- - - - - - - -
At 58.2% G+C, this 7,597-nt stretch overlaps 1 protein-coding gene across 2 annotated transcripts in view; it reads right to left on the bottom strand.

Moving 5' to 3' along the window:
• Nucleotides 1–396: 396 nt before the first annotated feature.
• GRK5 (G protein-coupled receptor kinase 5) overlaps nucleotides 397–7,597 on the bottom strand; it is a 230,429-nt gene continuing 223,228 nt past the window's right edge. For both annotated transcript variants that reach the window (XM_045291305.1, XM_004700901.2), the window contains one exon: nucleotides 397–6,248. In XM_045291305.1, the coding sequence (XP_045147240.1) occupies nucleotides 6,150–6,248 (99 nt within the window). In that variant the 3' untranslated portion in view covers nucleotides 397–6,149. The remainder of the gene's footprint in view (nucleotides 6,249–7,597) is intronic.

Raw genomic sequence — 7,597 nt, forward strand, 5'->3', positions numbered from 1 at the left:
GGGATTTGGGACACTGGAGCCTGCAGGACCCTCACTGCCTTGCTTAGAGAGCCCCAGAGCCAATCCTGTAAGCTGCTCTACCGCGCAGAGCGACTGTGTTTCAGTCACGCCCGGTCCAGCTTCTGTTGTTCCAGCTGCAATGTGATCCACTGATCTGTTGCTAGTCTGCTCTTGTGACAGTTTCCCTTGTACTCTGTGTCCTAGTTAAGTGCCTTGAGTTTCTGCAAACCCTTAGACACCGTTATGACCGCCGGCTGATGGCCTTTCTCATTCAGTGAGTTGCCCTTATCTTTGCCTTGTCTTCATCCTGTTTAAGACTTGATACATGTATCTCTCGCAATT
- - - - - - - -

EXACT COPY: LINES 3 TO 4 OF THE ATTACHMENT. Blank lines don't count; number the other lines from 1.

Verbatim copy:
• Nucleotides 1–396: 396 nt before the first annotated feature.
• GRK5 (G protein-coupled receptor kinase 5) overlaps nucleotides 397–7,597 on the bottom strand; it is a 230,429-nt gene continuing 223,228 nt past the window's right edge. For both annotated transcript variants that reach the window (XM_045291305.1, XM_004700901.2), the window contains one exon: nucleotides 397–6,248. In XM_045291305.1, the coding sequence (XP_045147240.1) occupies nucleotides 6,150–6,248 (99 nt within the window). In that variant the 3' untranslated portion in view covers nucleotides 397–6,149. The remainder of the gene's footprint in view (nucleotides 6,249–7,597) is intronic.